ENTERTAINMENT

Galifianakis and Aukerman on 'Between 2 Ferns: The Movie'

NEW YORK (AP) — Some Netflix titles involve anguished discussion over whether the movie will also get a substantial theatrical release. This was not the case for "Between Two Ferns: The Movie.""Netflix was like: Do we even want to put this on our platform? Maybe it should be a ringtone,"...

'Game of Thrones,' 'Veep' make last Emmy Awards stand

LOS ANGELES (AP) — "Game of Thrones" has dominated the Emmy Awards with the formidable power of, say, your average fearsome, flame-belching dragon. Same goes for "Veep," but picture a cutthroat politician instead.The drama and comedy series are among the front-runners for Sunday's ceremony...

'House Hunters' host Suzanne Whang dies at 57

LOS ANGELES (AP) — Suzanne Whang, whose smooth, calm voice provided the narration for HGTV's "House Hunters" for years, has died. She was 57.Her Tuesday death was confirmed Friday by her longtime agent, Eddie Culbertson. Whang first gained fame as the on-screen host of the show, where...

U.S. & WORLD NEWS

It's no joke: women rule the Emmy comedy series category

LOS ANGELES (AP) — When the winner of the best comedy series Emmy Award is announced Sunday, odds are good...

Nike drops Pats' Brown amid 2nd accusation; Belichick mum

Nike has cut ties with Antonio Brown, and New England Patriots coach Bill Belichick is through answering questions...

Facebook says it has suspended 'tens of thousands' of apps

SAN FRANCISCO (AP) — Facebook said Friday that it has suspended "tens of thousands" of apps made by about...

The Latest: Young Mexicans urge leaders to act on climate

NEW YORK (AP) — The Latest on the global climate protests being held in cities around the world (all times...

Hurricane Lorena nears Mexico's resort-studded Los Cabos

CABO SAN LUCAS, Mexico (AP) — Hurricane Lorena neared Mexico's resort-studded Los Cabos area Friday as...

Cubans wait hours in gas lines as fuel crisis bites

HAVANA (AP) — A fuel shortage blamed on the Trump Administration has turned filling a tank in Cuba into an...

McMenamins
The Associated Press

The waters of the Mississippi River have become a creeping monster that has swallowed the homes of some and left others to wonder how unforgiving the river may be.

In Mississippi, many don't know how long it will be before their houses finally dry out. Farther downstream in Louisiana, others wait, contemplating if the predictions that their rooftops could soon be swamped will come to pass. The Skanner News Video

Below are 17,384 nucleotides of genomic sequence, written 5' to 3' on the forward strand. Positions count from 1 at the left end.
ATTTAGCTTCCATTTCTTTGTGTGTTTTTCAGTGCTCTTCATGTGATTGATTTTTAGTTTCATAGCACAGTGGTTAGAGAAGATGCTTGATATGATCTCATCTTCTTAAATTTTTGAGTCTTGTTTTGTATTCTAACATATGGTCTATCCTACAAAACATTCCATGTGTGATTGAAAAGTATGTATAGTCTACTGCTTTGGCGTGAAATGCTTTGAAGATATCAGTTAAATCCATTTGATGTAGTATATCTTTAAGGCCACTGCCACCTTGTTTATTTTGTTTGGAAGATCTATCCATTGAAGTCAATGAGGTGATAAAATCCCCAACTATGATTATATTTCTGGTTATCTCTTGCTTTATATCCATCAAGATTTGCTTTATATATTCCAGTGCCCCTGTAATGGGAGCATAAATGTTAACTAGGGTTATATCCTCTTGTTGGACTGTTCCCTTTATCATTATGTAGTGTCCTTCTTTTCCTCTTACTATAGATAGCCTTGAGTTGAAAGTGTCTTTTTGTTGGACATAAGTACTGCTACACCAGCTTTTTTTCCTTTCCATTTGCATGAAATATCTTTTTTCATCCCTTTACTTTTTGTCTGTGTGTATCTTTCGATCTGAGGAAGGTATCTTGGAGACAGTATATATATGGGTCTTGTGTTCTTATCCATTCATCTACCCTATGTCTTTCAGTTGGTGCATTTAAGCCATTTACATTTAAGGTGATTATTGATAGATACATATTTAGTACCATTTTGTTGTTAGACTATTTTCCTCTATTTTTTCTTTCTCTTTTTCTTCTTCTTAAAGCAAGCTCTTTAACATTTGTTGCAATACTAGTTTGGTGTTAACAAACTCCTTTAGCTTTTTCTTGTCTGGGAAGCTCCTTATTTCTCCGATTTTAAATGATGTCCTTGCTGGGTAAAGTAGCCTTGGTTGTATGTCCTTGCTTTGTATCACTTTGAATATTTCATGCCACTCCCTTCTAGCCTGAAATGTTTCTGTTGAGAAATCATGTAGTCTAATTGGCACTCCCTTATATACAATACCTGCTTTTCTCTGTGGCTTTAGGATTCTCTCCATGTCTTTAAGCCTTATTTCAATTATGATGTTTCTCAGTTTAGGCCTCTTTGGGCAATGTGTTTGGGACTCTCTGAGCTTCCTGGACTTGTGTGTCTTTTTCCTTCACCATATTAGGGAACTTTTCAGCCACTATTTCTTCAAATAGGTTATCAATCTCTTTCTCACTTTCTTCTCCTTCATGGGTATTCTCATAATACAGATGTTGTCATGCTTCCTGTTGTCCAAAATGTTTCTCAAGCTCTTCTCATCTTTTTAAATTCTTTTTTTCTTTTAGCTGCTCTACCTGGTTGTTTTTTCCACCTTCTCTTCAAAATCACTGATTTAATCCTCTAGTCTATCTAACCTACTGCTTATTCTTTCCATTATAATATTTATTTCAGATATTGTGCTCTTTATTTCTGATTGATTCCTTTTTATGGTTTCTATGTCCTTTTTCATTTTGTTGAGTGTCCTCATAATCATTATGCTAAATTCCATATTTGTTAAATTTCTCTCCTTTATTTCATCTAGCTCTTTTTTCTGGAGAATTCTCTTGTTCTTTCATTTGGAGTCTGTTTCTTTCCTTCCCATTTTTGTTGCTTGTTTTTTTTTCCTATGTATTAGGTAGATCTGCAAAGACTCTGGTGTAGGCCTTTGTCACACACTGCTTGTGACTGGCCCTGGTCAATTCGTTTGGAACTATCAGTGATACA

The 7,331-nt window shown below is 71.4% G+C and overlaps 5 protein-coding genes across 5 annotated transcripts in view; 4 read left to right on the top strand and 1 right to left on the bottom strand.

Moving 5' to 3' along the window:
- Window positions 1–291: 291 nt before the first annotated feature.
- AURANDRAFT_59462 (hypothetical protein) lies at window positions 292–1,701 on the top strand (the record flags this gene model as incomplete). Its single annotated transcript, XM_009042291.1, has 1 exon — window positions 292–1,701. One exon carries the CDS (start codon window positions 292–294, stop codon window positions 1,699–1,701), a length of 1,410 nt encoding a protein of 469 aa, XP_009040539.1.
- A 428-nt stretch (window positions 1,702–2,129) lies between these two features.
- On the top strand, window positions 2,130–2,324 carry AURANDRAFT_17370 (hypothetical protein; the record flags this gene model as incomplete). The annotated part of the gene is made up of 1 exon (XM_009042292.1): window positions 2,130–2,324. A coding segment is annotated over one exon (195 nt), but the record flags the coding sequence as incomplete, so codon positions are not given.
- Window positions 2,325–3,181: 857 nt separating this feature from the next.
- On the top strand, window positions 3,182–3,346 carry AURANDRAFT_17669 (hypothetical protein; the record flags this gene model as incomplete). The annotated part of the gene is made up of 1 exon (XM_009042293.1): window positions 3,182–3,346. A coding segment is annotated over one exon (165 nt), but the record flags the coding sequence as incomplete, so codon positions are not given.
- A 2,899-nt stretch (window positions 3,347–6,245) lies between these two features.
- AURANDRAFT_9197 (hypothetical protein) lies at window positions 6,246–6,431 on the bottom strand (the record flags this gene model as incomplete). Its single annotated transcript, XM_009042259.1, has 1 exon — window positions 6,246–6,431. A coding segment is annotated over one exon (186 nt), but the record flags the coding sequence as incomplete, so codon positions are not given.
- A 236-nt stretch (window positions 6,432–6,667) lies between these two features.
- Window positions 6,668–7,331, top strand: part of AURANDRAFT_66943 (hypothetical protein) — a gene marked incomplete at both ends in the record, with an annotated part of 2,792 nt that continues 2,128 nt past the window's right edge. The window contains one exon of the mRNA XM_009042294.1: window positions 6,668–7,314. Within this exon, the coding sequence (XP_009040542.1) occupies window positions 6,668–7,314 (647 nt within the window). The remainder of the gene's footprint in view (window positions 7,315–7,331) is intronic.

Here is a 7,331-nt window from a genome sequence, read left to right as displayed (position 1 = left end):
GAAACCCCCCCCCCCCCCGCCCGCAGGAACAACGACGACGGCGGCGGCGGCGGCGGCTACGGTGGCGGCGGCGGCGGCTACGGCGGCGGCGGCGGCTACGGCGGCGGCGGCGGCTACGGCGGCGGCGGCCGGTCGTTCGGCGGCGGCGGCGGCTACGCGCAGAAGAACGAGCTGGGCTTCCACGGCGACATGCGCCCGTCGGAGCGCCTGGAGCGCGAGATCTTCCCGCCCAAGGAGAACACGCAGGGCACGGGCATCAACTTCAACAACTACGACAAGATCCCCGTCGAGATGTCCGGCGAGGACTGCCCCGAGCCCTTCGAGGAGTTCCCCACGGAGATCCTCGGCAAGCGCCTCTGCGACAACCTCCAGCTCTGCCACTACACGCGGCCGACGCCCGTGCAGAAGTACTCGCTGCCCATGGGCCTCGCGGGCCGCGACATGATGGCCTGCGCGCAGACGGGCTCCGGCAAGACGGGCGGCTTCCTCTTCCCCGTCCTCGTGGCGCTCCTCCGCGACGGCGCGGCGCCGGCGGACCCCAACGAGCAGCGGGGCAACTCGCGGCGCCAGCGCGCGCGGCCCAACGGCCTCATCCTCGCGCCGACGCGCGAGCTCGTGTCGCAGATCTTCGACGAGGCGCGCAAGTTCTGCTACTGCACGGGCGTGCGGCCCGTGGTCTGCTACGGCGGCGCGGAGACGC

The river, swollen by rainfall and snowmelt, has reached its apex in places like Vicksburg, Miss. The murky waters are continuing their slow trek toward communities in Louisiana, taking far longer than first expected.

The Army Corps of Engineers opened the Morganza spillway more than a week ago, hoping to spare heavily populated Baton Rouge and New Orleans from potentially catastrophic flooding. So far, the plan has worked. Now, the water splashes through the floodgates into the Atchafalaya River basin, inching its way toward places like the oil-and-seafood hub of Morgan City.

AMELIA, La. — Russel Andras carries the marks of a life lived on the oil patch — his skin bronzed, lines burned around his eyes, his 71-year-old body still in pretty good shape.

But the Mississippi's rampage is sending a new kind of trouble his way.

A year after the BP oil spill in the Gulf of Mexico, and the ensuing embargo on oil drilling, the fabricating company Andras has run for 30 years was just getting back to business. Then the Corps opened the Morganza spillway, sending the Mississippi River's brown water into the Atchafalaya River, and spilling over Bayou Boeuf, where Andras' company operates.

Last year, Andras had close to 600 employees before the oil spill. Now, he has fewer than 150. Last week, most of them were busy building racks to lift equipment above the floodwaters, sandbagging and shutting down electrical connections.

"Things were just starting to pick up again," said Andras, whose company fabricates metal for oil drilling operations. "But the contracts we have are on tight deadlines, and we can't make them with all my workers picking up for the flood."